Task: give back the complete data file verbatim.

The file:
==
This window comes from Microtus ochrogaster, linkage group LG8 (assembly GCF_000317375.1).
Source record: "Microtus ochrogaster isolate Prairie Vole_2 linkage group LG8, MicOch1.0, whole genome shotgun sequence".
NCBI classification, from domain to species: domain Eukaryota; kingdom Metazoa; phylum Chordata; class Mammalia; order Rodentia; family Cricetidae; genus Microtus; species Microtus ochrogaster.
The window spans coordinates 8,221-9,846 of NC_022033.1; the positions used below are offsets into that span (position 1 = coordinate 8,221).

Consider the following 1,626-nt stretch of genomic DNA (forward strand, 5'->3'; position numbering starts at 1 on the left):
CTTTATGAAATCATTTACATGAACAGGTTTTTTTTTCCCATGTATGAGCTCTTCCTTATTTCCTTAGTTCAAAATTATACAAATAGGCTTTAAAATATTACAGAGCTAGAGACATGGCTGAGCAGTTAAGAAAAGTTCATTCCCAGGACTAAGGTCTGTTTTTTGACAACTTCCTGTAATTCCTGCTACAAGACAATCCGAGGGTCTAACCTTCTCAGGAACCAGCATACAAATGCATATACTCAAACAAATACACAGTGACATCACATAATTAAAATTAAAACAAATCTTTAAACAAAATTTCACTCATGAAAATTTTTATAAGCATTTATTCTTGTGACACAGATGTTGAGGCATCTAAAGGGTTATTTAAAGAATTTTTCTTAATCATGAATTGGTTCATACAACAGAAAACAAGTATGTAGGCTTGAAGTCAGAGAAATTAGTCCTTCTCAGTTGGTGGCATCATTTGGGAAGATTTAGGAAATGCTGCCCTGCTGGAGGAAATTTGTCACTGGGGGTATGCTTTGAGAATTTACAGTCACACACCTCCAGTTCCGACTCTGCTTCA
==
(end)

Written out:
This window comes from Microtus ochrogaster, linkage group LG8 (assembly GCF_000317375.1).
Source record: "Microtus ochrogaster isolate Prairie Vole_2 linkage group LG8, MicOch1.0, whole genome shotgun sequence".
NCBI classification, from domain to species: domain Eukaryota; kingdom Metazoa; phylum Chordata; class Mammalia; order Rodentia; family Cricetidae; genus Microtus; species Microtus ochrogaster.
The window spans coordinates 8,221-9,846 of NC_022033.1; the positions used below are offsets into that span (position 1 = coordinate 8,221).

Consider the following 1,626-nt stretch of genomic DNA (forward strand, 5'->3'; position numbering starts at 1 on the left):
CTTTATGAAATCATTTACATGAACAGGTTTTTTTTTCCCATGTATGAGCTCTTCCTTATTTCCTTAGTTCAAAATTATACAAATAGGCTTTAAAATATTACAGAGCTAGAGACATGGCTGAGCAGTTAAGAAAAGTTCATTCCCAGGACTAAGGTCTGTTTTTTGACAACTTCCTGTAATTCCTGCTACAAGACAATCCGAGGGTCTAACCTTCTCAGGAACCAGCATACAAATGCATATACTCAAACAAATACACAGTGACATCACATAATTAAAATTAAAACAAATCTTTAAACAAAATTTCACTCATGAAAATTTTTATAAGCATTTATTCTTGTGACACAGATGTTGAGGCATCTAAAGGGTTATTTAAAGAATTTTTCTTAATCATGAATTGGTTCATACAACAGAAAACAAGTATGTAGGCTTGAAGTCAGAGAAATTAGTCCTTCTCAGTTGGTGGCATCATTTGGGAAGATTTAGGAAATGCTGCCCTGCTGGAGGAAATTTGTCACTGGGGGTATGCTTTGAGAATTTACAGTCACACACCTCCAGTTCCGACTCTGCTTCA